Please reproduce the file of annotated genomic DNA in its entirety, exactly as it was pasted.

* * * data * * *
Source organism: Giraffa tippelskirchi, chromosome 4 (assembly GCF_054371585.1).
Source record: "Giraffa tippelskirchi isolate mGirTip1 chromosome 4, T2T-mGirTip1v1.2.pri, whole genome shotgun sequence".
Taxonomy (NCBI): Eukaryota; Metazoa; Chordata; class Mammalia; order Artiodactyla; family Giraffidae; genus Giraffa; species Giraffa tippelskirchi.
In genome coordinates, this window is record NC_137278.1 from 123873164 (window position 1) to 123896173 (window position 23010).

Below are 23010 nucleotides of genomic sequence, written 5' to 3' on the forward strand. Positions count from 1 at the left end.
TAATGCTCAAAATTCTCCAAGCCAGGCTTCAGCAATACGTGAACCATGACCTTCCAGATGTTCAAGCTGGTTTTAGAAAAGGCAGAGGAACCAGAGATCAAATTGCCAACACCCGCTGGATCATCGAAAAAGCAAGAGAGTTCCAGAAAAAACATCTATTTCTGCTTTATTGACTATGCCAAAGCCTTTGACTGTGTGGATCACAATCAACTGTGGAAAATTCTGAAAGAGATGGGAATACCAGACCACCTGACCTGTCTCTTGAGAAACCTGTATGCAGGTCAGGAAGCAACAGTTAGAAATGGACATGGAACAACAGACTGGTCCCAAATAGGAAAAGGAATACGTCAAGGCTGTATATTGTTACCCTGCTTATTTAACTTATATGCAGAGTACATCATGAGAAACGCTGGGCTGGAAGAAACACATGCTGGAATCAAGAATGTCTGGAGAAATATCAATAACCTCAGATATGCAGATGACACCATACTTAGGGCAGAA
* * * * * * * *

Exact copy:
Source organism: Giraffa tippelskirchi, chromosome 4 (assembly GCF_054371585.1).
Source record: "Giraffa tippelskirchi isolate mGirTip1 chromosome 4, T2T-mGirTip1v1.2.pri, whole genome shotgun sequence".
Taxonomy (NCBI): Eukaryota; Metazoa; Chordata; class Mammalia; order Artiodactyla; family Giraffidae; genus Giraffa; species Giraffa tippelskirchi.
In genome coordinates, this window is record NC_137278.1 from 123873164 (window position 1) to 123896173 (window position 23010).

Below are 23010 nucleotides of genomic sequence, written 5' to 3' on the forward strand. Positions count from 1 at the left end.
TAATGCTCAAAATTCTCCAAGCCAGGCTTCAGCAATACGTGAACCATGACCTTCCAGATGTTCAAGCTGGTTTTAGAAAAGGCAGAGGAACCAGAGATCAAATTGCCAACACCCGCTGGATCATCGAAAAAGCAAGAGAGTTCCAGAAAAAACATCTATTTCTGCTTTATTGACTATGCCAAAGCCTTTGACTGTGTGGATCACAATCAACTGTGGAAAATTCTGAAAGAGATGGGAATACCAGACCACCTGACCTGTCTCTTGAGAAACCTGTATGCAGGTCAGGAAGCAACAGTTAGAAATGGACATGGAACAACAGACTGGTCCCAAATAGGAAAAGGAATACGTCAAGGCTGTATATTGTTACCCTGCTTATTTAACTTATATGCAGAGTACATCATGAGAAACGCTGGGCTGGAAGAAACACATGCTGGAATCAAGAATGTCTGGAGAAATATCAATAACCTCAGATATGCAGATGACACCATACTTAGGGCAGAA